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Secret Vienna Blog

Archive: Aug 2019

The story of the Jewish cemetery in Währing

Perhaps you know that in the very old days it was customary for churches to be surrounded by a cemetery. This was for example the case of the Stephansdom and the Michaelerkirche in the city center. In the 18thcentury, Kaiser Joseph II decided to ban cemeteries from Vienna’s inner districts and one of the cemeteries…

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August 31, 2019

Viennese cappuccinos and Italian Schnitzel

It is popularly said that, contrary to all expectations, the cappuccino originates from Vienna while the Schnitzel comes from Italy. Is this true, or where does this notion come from? Indeed, the cappuccino has a Viennese origin, though the claim that today’s cappuccino comes from Vienna might be stretching things a bit too far. What…

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August 30, 2019

Evangelische Kreuzkirche Hietzing

There is no shortage of churches in Vienna, some better and some lesser known. One of the probably lesser-known churches that deserves a second look is the Evangelische Kreuzkirche Hietzing. Although it was not completed until 1931, it borrows heavily from earlier traditions and restrictions that were placed on the building of Protestant churches. Although…

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August 28, 2019

The story of the Vienna Tramwaymuseum

Together with excellent tap water, fresh air, urban silence and Mahlzeit, Vienna’s trams are part and parcel of the list of things that make this beautiful city tick. Like most things that function almost flawlessly, it is easy to just take them for granted as something that has been here forever and will be here…

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August 25, 2019

The story of the Viennese Criminal Museum

Vienna’s second district, known as the Leopoldstadt, features a lot of the city’s history: it was at the mercy of the Danube River until the regulation of it, it can partially tell the history of the city’s Jewish community, and it is home to the famous Prater with its large parks where the emperor used…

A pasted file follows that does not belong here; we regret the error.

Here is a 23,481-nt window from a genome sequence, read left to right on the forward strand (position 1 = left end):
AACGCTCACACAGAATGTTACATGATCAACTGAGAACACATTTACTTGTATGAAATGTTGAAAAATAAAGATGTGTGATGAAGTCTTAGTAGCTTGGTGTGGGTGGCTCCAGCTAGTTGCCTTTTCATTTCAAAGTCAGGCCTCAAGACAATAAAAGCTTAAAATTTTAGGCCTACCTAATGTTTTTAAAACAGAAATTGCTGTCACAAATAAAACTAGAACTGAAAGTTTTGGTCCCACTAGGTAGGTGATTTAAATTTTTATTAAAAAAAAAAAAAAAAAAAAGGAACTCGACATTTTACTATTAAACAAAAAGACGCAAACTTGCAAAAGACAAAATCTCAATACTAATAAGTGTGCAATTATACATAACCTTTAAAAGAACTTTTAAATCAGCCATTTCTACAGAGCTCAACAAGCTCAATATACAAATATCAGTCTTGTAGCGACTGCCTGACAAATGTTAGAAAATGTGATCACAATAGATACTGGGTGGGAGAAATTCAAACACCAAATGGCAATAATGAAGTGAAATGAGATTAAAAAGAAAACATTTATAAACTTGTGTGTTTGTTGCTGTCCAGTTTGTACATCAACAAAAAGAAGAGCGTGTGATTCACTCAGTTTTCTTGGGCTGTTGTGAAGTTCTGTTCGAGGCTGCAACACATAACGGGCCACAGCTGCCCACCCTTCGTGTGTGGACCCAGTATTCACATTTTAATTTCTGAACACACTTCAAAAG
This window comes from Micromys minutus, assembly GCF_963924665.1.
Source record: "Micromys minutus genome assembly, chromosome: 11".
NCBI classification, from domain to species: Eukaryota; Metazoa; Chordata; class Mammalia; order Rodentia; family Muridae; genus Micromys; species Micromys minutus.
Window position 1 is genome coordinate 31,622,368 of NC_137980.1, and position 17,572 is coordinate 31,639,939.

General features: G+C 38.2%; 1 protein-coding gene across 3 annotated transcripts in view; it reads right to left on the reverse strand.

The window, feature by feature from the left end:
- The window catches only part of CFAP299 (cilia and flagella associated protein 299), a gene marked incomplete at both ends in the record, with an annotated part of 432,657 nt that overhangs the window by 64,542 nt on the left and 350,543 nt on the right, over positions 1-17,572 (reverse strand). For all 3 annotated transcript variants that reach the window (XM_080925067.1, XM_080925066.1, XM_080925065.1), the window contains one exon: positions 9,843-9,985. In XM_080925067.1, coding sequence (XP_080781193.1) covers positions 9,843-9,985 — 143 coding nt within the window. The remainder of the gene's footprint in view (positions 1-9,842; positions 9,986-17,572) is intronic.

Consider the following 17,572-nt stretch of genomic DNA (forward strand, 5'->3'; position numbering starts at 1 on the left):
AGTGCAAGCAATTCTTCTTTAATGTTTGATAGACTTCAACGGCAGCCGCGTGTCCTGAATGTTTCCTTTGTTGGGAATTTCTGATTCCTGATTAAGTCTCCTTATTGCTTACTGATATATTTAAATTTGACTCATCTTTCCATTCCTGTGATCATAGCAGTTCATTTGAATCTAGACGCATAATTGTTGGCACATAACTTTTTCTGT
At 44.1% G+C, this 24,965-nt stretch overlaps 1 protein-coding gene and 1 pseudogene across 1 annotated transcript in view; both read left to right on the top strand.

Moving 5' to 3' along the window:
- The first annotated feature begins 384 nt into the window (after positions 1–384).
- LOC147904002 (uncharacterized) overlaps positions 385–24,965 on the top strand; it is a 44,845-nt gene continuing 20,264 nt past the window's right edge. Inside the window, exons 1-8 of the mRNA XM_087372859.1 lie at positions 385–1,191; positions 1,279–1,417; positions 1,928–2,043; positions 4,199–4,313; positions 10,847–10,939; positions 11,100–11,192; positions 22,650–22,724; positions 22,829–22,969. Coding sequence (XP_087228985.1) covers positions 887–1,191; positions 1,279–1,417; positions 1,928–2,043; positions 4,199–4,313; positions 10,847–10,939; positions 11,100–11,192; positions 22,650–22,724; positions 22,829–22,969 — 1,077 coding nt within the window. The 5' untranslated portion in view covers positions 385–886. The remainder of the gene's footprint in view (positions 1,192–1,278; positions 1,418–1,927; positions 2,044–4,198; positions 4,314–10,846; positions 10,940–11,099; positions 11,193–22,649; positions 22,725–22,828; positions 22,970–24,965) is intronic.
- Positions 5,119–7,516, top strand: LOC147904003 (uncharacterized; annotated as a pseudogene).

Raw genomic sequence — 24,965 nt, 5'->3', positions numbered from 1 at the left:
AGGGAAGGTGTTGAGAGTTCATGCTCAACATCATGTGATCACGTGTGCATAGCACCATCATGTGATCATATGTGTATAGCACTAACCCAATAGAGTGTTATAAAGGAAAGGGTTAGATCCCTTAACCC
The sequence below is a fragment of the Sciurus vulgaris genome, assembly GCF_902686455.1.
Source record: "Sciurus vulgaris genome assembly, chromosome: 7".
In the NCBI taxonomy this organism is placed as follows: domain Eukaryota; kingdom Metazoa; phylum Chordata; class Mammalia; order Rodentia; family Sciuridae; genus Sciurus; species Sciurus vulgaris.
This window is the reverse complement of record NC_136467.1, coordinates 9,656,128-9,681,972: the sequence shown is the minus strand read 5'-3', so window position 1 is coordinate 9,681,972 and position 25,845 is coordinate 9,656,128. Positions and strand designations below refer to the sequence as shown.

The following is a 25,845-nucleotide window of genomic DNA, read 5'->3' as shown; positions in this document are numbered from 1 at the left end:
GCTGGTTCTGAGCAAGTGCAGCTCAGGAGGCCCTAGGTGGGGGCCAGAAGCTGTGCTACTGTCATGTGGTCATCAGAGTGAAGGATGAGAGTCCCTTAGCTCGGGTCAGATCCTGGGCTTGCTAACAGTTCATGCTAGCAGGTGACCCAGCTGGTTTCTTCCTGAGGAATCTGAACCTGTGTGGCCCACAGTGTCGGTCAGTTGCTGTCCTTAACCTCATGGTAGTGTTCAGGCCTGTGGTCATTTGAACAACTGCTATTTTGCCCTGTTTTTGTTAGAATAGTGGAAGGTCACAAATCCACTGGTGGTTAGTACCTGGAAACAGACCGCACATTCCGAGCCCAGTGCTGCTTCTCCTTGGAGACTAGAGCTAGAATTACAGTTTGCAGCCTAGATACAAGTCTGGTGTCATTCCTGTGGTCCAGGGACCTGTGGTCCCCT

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August 25, 2019

Prater Stars and Stations

Although you may not have ever given it any actual thought, the name Pratersten is not random or accidental – it is in fact next to the Prater, and shaped like a star (stern) by virtue of the 7 streets that all meet there. It has officially had this name since the 19th century, some…

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August 20, 2019

The story of the Hermesvilla

It is quite impressive how some buildings in Vienna have survived the last centuries facing, among many others, the demands of modern societies and the consequences of two World Wars. One such place is the Hermesvilla. Built in 1882-1886, at the request of the emperor Franz Joseph for his wife Elisabeth, the Hermesvilla is located…

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August 15, 2019

The story of the Otto Wagner Pavilion Karlsplatz

We have told you a bit about Otto Wagner and his influence on Viennese architecture and design. Perhaps his largest project was the design of the Stadtbahn that today can be seen along the metro lines U4 and U6. An important station of the Stadtbahn was one located at Karlsplatz as it was the first…

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August 11, 2019

The story of the Billrothhaus

The Frankgasse in Alsergrund (Vienna’s 9th district) may not be a household name unless you live in the area. But on this street there is an organization with a long history that has its home, namely the Gesellschaft der Ärzte in Wien (College of Physicians in Vienna). Established in 1837 with the goal of promoting…

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August 9, 2019

Bridge over the River Danube

Bridges have long been important features of Vienna as they have functioned as connections between the various parts of the city located alongside the Danube. Today, of course, the river is regulated and the bridges are standard features transporting thousands of commuters to and from the city every day. But this hasnt always been the…

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August 6, 2019

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